That’s my boy.
Eddie doesn’t mean to say it. It’s not like it’s even a phrase that he thinks often — not in regards to Buck.
Okay, so maybe, every once in a while Eddie will look at him doing something that is so whole-heartedly Buck — like performing a rope rescue when an apartment complex is on fire, or risking his life to save his ex-girlfriend’s fiance because he made a promise, because he’s always ready and willing to fall on the sword for the people he loves, even after they’ve hurt him, (Eddie wishes he wouldn’t do that so often, actually, but he understands), or organizing a Christmas party with Athena and inviting his whole family because he knew how upset they were that he wouldn’t be spending Christmas with them, or building gingerbread houses with Chris and Denny — and being happy to do it nonetheless. Just occasional things like that that make Eddie pause and make pride swell up inside him and remind him just how much he loves this man — despite all of the stress and anguish he causes him on a regular basis.
Which, is also, not something he thinks about often. The love thing, that is. The stress and anguish — that’s constant.
But when they’re on a call and Buck is ripping his helmet off, wiping the sweat from his forehead, skipping after the ambulance as it pulls away, overjoyed that his on-his-feet thinking and bull-headed determination saved yet another life, Eddie can’t help it when he smiles fondly, shakes his head, and chuckles to himself.
“That’s my boy.”
He doesn’t really process what he’s said until he looks back up and sees Hen, Chimney, and Bobby all staring at him. Chimney’s stopped chewing on his gum, mouth hanging a little open, Hen’s frozen with one perfectly manicured eyebrow raised, and Bobby’s looking at him with that look he gets when another imaginary piece of some metaphorical puzzle that only he is privy to falls into place. He tends to look at Eddie like that often, especially around Buck.
Eddie just stares back at them, tilting his head to the side a little, and pursing his lips.
“Your boy?” Hen prompts eventually, an amused grin slowly spreading on her face. Eddie feels his cheeks warm but shakes his head in confusion.
“What? I didn’t say—” Chimney starts shaking his head violently, cutting Eddie off.
“Nope, nope, you definitely did say those words.”
Eddie opens his mouth to argue that no he didn’t otherwise he would remember and also he’s never once said those words about Buck out loud so, of course, he wouldn’t — but Bobby holds his hand up, silencing all of them. Eddie tries hard to convince himself that the smirk on Bobby’s face isn’t also amused, because he likes to think that Bobby’s above all that. He’s their Captain, after all.
“Alright, you guys. Let’s wrap this up, okay?” Bobby says gently, gesturing to the scene in front of them. Eddie nods, avoiding making eye contact with either Hen or Chimney.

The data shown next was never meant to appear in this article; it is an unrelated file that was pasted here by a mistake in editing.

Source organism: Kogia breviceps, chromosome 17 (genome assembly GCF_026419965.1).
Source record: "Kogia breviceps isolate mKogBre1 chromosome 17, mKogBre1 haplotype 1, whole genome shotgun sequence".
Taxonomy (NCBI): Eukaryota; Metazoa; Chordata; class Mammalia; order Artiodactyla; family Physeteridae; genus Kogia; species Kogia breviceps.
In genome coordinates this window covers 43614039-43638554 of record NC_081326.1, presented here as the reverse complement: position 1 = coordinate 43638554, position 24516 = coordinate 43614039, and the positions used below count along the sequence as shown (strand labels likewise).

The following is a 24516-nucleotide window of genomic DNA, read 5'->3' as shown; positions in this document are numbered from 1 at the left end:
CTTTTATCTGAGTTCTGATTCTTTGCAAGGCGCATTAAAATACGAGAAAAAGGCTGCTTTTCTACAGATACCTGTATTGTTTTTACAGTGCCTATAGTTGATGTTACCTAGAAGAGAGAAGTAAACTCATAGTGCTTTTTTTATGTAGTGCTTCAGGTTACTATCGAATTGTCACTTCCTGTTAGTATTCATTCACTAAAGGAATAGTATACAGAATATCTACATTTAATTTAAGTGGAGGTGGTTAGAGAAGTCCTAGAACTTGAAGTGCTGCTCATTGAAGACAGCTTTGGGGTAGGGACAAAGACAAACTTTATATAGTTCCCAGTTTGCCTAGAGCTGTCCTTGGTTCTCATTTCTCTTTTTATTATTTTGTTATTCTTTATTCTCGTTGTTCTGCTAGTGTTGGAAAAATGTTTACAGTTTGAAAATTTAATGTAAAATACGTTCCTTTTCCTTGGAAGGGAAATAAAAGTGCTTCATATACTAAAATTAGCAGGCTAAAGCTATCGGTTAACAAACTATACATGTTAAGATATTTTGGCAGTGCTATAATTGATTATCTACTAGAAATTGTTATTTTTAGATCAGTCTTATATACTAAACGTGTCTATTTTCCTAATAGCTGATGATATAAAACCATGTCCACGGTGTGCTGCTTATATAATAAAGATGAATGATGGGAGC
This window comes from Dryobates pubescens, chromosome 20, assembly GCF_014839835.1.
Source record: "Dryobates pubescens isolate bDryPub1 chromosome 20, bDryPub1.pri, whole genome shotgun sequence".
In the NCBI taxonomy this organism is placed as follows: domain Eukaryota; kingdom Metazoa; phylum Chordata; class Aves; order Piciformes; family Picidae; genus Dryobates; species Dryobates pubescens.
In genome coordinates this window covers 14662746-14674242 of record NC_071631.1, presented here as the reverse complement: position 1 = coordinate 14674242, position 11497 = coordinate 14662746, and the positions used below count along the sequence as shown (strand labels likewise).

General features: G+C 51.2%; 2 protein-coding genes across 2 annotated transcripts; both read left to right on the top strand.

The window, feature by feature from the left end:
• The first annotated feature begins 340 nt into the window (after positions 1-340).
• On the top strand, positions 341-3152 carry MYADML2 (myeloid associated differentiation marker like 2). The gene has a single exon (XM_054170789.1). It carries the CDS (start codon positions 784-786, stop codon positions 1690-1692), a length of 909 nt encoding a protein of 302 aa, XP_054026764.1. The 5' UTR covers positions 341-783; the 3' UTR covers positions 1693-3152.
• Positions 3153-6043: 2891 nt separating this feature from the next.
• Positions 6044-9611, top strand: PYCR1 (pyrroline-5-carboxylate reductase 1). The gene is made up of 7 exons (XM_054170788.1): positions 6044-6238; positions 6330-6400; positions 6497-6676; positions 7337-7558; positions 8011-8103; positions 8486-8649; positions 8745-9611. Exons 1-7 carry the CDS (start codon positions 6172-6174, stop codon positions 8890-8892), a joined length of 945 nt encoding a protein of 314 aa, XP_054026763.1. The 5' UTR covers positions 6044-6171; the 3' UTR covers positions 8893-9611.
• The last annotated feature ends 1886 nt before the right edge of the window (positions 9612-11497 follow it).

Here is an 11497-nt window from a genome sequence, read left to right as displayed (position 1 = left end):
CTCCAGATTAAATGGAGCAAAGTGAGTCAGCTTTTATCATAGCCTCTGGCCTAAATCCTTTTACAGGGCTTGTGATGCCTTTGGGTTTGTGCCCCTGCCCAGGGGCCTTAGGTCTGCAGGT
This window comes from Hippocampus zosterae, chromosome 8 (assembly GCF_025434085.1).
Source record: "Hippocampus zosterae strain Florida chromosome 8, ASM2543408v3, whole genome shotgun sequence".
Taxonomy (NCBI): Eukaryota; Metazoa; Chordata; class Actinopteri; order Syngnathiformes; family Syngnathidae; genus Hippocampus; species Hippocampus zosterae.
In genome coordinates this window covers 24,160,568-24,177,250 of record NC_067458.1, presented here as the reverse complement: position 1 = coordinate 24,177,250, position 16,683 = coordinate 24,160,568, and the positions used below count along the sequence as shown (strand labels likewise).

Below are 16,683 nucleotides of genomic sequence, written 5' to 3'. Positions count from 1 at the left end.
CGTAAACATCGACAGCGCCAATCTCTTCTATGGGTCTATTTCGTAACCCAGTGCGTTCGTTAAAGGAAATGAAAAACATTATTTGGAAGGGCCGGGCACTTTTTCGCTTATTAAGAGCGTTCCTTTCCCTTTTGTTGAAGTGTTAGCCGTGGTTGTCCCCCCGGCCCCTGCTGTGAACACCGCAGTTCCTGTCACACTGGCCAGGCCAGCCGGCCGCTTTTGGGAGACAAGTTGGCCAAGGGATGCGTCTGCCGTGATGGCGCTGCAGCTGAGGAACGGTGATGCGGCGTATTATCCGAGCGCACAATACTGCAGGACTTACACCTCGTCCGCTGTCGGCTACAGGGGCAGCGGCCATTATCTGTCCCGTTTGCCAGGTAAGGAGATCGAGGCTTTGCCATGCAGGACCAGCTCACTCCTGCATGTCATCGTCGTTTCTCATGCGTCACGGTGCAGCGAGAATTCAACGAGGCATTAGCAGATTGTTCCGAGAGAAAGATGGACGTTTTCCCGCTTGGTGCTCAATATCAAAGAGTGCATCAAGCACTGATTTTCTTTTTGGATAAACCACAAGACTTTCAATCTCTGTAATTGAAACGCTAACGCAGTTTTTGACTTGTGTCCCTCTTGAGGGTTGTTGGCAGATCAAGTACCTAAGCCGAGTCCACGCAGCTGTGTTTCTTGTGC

He does sneak a glance at Buck, eventually. He can’t really help himself. Buck’s like a magnet for him. He’s pretty sure he’d be able to spot Buck instantly, in any crowd, on any day. It’s partially this itch he has, this need to know where the people he cares about are, at all times, just to know that they’re safe. But also, there’s just a natural gravity that Buck has. Eddie always finds himself being pulled closer and closer.
It’s golden hour and Buck’s leaning against a post on the side of the street, talking to Athena and Bobby, making exaggerated gestures with his hands as he relays what just happened to them, even though they were right there with him. His hair looks soft and tousled, like it always does when he pulls his helmet off at the end of a call. The sunlight is hitting it just so, illuminating the edges of it and making it glow golden, like a halo around Buck’s head. Warmth blooms in Eddie’s chest at the sight.
That’s my boy.
When he turns back to the scene Hen and Chimney are smirking at him again. He rolls his eyes, finishes packing up, and spins to jog back to the truck.
Eddie likes to make his home in denial. It’s an island that keeps him safe, keeps him away from all of the things that could hurt him — like the reality of his feelings.
He’s known for a while that he feels something for Buck — he’s just not always sure what that feeling is. The thing about his feelings for Buck is that...not only are they absolutely terrifying to him — but they’re also confusing. He doesn’t fully understand his feelings because he’s not sure they're anything he’s ever felt before, not all at once, at least. He wasn’t expecting this — not from Buck.
Eddie doesn’t let a lot of people get close to him. It’s just a thing that he developed in his childhood that got stronger over time, the more he experienced loving and losing people. You don’t let people close, you don’t get hurt when they leave. That’s a simple fact.
But Buck hadn’t listened to that. Buck didn’t care that Eddie was scared of letting him in only for him to leave — because for Buck leaving wasn’t even an option. He had fucked up once and he spent every single moment since doing his damned best to make sure Eddie knew that he was ride or die, with him ‘till the end of the line. And he meant it, Eddie knew that.
So it could be easy for Eddie to look at Buck and be grateful that he has a friend like that, a support system that, no matter how hard either one of them tried, they couldn’t fuck up. But Eddie’s never felt the way he feels about Buck for anyone, ever. He had close friends in his childhood, and they always said they would be together forever, but none of them were around anymore. What did they have to base their loyalty off of, anyway? It was never serious when they said it, it was kid stuff.
And in his adulthood, most of his friends were from the army. They shared a lot of experiences that nobody else would understand, and came a lot closer than your average friendship, given the circumstances, but none of them made Eddie feel the way he does about Buck.